United States District Court, N.D. Mississippi, Aberdeen Division
SHARION AYCOCK U.S. DISTRICT JUDGE
matter comes before the court on the motion of Marty Lambert
to vacate, set aside, or correct his sentence under 28 U.S.C.
§2255. The government has responded to the motion, and
the matter is ripe for resolution.
and Procedural Posture
Marty Lambert was charged with conspiring to possess with
intent to distribute cocaine and marijuana in Count I of a
three-count indictment (“Indictment”). ECF doc.
1. Lambert’s co-defendants were also charged in the
indictment. Lambert pleaded guilty to Count I, and was
sentenced pursuant to 21 U.S.C. §846 and 841(b)(1)(C) to
88 months with three (3) years of supervised release upon
release from imprisonment. ECF doc. 244. Lambert filed a
motion to reduce his sentence pursuant to 18 U.S.C.
§3582(c)(2). ECF doc. 272. On June 3, 2015, this court
granted Lambert’s motion and reduced his sentence from
88 months to a term of 63 months. ECF doc. 317. On January 7,
2015, Lambert filed a motion to vacate, set aside, or correct
his sentence under 28 U.S.C. §2255. ECF doc. 274.
of §2255 Review
are four grounds upon which a federal prisoner may seek to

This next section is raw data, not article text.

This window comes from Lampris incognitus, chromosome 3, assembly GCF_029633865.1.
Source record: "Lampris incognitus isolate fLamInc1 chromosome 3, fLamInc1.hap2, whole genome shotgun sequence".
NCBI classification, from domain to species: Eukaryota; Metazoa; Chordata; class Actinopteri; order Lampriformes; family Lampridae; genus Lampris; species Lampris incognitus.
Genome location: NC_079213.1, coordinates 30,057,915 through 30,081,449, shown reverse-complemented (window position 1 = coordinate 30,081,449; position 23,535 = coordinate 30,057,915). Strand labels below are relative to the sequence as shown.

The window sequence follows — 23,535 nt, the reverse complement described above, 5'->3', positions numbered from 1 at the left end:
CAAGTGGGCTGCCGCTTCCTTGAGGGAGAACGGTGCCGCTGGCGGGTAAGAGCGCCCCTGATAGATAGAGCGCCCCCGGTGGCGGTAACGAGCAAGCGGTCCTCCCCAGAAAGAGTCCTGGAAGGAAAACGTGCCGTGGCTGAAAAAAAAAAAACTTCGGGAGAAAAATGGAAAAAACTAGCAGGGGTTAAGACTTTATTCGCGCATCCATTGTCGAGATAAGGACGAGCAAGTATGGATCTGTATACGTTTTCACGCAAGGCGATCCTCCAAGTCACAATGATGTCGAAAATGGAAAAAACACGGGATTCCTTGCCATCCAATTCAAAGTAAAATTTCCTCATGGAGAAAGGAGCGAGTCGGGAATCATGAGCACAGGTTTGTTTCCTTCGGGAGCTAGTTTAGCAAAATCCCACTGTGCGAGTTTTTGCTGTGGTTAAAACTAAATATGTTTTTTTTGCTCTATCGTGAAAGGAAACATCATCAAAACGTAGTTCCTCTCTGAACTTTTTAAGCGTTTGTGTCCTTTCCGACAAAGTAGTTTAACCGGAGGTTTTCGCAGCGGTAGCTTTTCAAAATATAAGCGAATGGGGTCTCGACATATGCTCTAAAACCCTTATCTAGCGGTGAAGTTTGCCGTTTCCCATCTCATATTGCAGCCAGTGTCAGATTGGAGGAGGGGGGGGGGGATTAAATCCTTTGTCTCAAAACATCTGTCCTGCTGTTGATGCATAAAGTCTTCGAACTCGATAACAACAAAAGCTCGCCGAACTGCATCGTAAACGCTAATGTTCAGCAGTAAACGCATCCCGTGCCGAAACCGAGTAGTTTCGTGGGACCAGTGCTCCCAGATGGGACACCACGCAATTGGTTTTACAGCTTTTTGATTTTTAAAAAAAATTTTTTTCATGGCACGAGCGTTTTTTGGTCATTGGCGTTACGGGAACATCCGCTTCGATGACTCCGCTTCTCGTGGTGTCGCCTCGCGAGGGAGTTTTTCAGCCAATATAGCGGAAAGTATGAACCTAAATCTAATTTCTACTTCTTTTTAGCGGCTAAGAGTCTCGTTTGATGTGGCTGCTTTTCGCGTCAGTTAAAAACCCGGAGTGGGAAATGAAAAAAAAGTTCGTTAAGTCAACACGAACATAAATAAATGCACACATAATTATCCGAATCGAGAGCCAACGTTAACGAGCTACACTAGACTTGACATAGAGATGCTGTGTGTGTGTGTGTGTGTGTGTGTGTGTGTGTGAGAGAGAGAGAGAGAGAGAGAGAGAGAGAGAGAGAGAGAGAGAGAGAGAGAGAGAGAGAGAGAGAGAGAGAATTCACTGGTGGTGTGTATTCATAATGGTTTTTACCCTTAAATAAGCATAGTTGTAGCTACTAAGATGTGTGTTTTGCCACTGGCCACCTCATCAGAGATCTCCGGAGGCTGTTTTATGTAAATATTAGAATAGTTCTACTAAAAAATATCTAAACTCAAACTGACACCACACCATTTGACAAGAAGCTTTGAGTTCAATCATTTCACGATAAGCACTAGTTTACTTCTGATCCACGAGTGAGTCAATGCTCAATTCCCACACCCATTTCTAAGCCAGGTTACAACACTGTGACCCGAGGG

vacate, set aside, or correct his sentence: (1) that the
sentence was imposed in violation of the Constitution or laws
of the United States; (2) that the court was without
jurisdiction to impose the sentence; (3) that the sentence
exceeds the statutory maximum sentence; or (4) that the
sentence is “otherwise subject to collateral
attack.” 28 U.S.C. § 2255; see United States
v. Cates, 952 F.2d 149, 151 (5th Cir.1992).
The scope of relief under ' 2255 is the same as that of a
petition for a writ of habeas corpus.
Cates, 952 F.2d at 151.
defendant seeking relief under 28 U.S.C. § 2255 may not
do so to raise issues that could have been raised on appeal.
United States v. Walling, 982 F.2d 447, 448-449
(10th Cir. 1992). A petitioner may not raise
constitutional issues for the first time on post-conviction
collateral review unless he shows cause for failing to raise
the issue on direct appeal and actual prejudice resulting
from the error. United States v. Pierce, 959 F.2d
1297, 1301 (5th Cir. 1992), cert. denied,
506 U.S. 1007 (1992); United States v. Shaid, 937
F.2d 228, 232 (5th Cir. 1991). The burden of
showing “cause,” an “objective factor
external to the defense,” rests with the petitioner.
McCleskey v. Zant, 111 S.Ct. 1454, 1470 (1991). No
other types of errors may be raised on collateral review
unless the petitioner demonstrates that the error could not
have been raised on direct appeal, and if not corrected,
would result in a complete miscarriage of justice.
Pierce, 959 F.2d at 1301; Shaid, 937 F.2d
at 232. Further, if a claim is raised and considered on
direct appeal, a defendant is may not raise the issue in a
later collateral attack. Moore v. United States, 598
F.2d 439, 441 (5th Cir. 1979).
instant §2255 motion, Lambert makes the following claims
for relief, which the court has restated for clarity:
Trial counsel was ineffective for failing to appeal
court abused its discretion in failing to award Lambert
points for accepting responsibility.
Lambert’s criminal history was improperly stated in the
Lambert’s base offense level should be Level 12 because
of the government’s failure to allege the quantity of
the drugs in the indictment.
One: Ineffective ...